The Age of Bacteria

(September 22nd, 2016) How long have humans and animals been plagued by pathogenic bacteria? In some cases, bacterial-human evolution is closely coupled.





Everybody knows the feeling of an upcoming cold, stomach infection or serious flu. We are surrounded by pathogenic bacteria and regard it as normal that they can infect us. But if we look back at human evolution, might there once have been a glorious time when humans lived happily without any of these unpleasant infections? This question is difficult to address without getting into a time machine and travelling back to the dawn of mankind. However, in the absence of time machines, researchers have come up with another idea: To model the evolution of bacteria as they have historically infected humans.

In a recent article, Mark Achtman at the University of Warwick, summarises his knowledge on the ages of Yersinia pestis, Mycobacterium tuberculosis and Helicobacter pylori. And his knowledge is wide, indeed. Achtman is one of principal researchers in the population genetics of pathogenic bacteria with almost 50 years experience in this field. In his recent publication, he combined studies on extant bacteria with genomic data from ancient species. Samples of ancient DNA (aDNA) come from archaeological sites - whenever archaeologists find a well-preserved human body, or better a mummy, they isolate the pathogenic bacteria on it. In this way, they obtain bacterial aDNA as well as an estimation of its occurrence in human history.

This can be done by looking at mutations. When did a certain mutation occur? Studies on E. coli and S. enterica, which are thought to have separated 160 million years ago, gave researchers a constant molecular clock rate of 4x10-9 substitutions per nucleotide per year. Using this estimation, the age of other bacterial taxa can be calculated. But since different taxa mutate at different rates, the clock rates slow down with time. Therefore, each taxon needs its own molecular clock – only then can a genetic tree be planted. Achtman now combined these trees with historical data, such as outbreaks of the plague in Alpine villages.

One of his favourite pathogens is Mycobacterium tuberculosis, the causative agent of tuberculosis. However, the hunt for ancient DNA turned out to be very difficult. Achtman found only two studies in which ancient M. tuberculosis DNA had been sequenced. The older one is from Peruvian Indians who died about 1,000 years ago. The more recent one is from a crypt in Hungary, containing bodies from the eighteenth and early-nineteenth century. Both studies revealed a similar clock rate for M. tuberculosis, which leads Achtman to estimate that the bacterium has been infecting humans for at least 5,000 years.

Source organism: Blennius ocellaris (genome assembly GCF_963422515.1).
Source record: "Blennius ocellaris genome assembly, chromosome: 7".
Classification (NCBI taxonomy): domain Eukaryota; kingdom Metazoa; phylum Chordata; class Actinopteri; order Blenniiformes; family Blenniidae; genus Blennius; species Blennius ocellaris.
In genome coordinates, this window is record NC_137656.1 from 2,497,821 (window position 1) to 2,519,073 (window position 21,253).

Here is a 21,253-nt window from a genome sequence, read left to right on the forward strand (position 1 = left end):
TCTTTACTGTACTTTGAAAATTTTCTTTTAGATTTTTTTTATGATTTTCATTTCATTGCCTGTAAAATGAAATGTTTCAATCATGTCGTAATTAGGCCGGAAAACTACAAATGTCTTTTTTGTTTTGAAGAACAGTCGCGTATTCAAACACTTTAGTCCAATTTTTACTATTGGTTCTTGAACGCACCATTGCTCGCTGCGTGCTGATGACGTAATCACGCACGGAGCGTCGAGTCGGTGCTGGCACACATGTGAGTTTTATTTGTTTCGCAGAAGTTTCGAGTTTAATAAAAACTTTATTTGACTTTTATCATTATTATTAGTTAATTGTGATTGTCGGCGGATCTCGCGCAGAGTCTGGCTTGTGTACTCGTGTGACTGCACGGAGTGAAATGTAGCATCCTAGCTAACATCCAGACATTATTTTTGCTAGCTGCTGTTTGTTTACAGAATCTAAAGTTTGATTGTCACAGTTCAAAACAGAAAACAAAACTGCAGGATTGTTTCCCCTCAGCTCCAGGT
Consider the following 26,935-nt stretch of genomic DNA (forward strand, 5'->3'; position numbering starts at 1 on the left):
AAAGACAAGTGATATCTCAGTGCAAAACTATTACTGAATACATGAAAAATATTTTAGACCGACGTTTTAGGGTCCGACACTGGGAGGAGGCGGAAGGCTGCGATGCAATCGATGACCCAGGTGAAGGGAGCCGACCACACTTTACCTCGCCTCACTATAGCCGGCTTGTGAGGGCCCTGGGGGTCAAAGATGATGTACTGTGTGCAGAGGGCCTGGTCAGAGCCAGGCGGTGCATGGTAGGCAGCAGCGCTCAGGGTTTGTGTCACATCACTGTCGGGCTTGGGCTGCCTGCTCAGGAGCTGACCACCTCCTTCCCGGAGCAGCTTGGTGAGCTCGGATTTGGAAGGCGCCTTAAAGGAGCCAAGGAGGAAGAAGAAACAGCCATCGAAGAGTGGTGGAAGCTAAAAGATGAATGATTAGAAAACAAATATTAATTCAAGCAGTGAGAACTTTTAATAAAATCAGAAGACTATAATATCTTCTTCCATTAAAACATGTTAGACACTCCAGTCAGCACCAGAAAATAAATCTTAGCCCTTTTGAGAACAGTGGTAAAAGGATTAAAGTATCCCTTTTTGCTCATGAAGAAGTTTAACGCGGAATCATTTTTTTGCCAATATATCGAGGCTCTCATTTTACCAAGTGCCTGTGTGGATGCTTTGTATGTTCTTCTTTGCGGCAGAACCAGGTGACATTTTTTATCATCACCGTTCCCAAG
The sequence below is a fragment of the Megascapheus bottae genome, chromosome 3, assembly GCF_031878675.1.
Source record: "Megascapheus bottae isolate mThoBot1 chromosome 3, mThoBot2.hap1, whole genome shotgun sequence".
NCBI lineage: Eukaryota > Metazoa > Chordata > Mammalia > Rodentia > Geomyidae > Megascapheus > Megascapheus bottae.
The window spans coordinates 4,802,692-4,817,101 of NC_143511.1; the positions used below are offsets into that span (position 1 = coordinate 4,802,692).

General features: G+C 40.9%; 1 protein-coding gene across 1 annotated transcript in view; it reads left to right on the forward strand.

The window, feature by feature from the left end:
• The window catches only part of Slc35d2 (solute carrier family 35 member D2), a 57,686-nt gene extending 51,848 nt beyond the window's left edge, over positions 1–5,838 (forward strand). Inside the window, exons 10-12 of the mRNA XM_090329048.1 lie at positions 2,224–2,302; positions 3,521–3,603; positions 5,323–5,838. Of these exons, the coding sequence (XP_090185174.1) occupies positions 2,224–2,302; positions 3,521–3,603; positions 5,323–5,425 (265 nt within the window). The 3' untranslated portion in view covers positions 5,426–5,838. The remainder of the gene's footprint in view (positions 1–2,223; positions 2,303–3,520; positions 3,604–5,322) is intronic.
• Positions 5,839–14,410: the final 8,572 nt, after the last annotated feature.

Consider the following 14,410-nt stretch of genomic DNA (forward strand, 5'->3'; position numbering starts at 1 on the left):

Mark Achtman, together with various colleagues from Germany, Ireland and the UK, also looked at one of the most infamous disease-causing bacteria: Yersinia pestis. Y. pestis can cause three types of infections, i.e. pneumonic, septicemic, and bubonic plagues. Luckily, medical and historical records on plagues are fairly good. After digging through all these records and genetic trees, Achtman concludes that Y. pestis was responsible for the last three pandemics in Europe and Asia. “Y. pestis has swept across Asia on multiple occasions over the last 5,000 years or longer”, he writes.

For 20 years or so, Achtman has also been intrigued by the large genetic diversity of Helicobacter pylori. H. pylori finds its only natural host in humans and causes chronic gastritis all over the planet. So the population geneticist and his co-workers collected samples from different human populations at different locations – ending up with over 2,000 different H. pylori strains. They genotyped these bacterial strains and found astonishingly similar patterns in genetic diversity to the human hosts. Thus, Achtman believes that humans already carried H. pylori when they migrated out of Africa, some 60,000 years ago. The bacterium then diverged parallel to the humans.

Having now shed some light on the evolutionary biology of gastritis, tuberculosis and plague, Achtman sees his work preparing the way towards a better future. He believes that “we will soon gain even more biological insights into these diseases, and hopefully also into other invasive diseases, especially if biologists and historians collaborate even more strongly.”

Karin Lauschke

Picure: Steven Lokwan/Biology Reports, 2006




Last Changes: 10.18.2016



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